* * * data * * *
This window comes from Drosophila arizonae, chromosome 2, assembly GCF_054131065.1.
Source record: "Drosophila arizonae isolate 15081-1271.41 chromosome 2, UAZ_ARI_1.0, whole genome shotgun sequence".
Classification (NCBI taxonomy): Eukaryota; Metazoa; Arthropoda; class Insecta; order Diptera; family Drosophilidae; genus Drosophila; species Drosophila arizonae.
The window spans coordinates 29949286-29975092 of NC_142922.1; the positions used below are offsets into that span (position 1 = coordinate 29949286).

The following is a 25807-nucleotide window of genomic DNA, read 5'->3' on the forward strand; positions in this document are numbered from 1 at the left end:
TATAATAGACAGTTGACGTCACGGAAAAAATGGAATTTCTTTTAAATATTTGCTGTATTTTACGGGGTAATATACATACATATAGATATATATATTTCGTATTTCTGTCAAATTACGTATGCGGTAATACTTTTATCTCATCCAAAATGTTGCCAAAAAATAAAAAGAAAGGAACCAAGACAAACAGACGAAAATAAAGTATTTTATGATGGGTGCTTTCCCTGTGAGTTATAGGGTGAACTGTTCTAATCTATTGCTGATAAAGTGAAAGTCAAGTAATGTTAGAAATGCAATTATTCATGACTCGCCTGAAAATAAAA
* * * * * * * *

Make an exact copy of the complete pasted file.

This window comes from Drosophila arizonae, chromosome 2, assembly GCF_054131065.1.
Source record: "Drosophila arizonae isolate 15081-1271.41 chromosome 2, UAZ_ARI_1.0, whole genome shotgun sequence".
Classification (NCBI taxonomy): Eukaryota; Metazoa; Arthropoda; class Insecta; order Diptera; family Drosophilidae; genus Drosophila; species Drosophila arizonae.
The window spans coordinates 29949286-29975092 of NC_142922.1; the positions used below are offsets into that span (position 1 = coordinate 29949286).

The following is a 25807-nucleotide window of genomic DNA, read 5'->3' on the forward strand; positions in this document are numbered from 1 at the left end:
TATAATAGACAGTTGACGTCACGGAAAAAATGGAATTTCTTTTAAATATTTGCTGTATTTTACGGGGTAATATACATACATATAGATATATATATTTCGTATTTCTGTCAAATTACGTATGCGGTAATACTTTTATCTCATCCAAAATGTTGCCAAAAAATAAAAAGAAAGGAACCAAGACAAACAGACGAAAATAAAGTATTTTATGATGGGTGCTTTCCCTGTGAGTTATAGGGTGAACTGTTCTAATCTATTGCTGATAAAGTGAAAGTCAAGTAATGTTAGAAATGCAATTATTCATGACTCGCCTGAAAATAAAA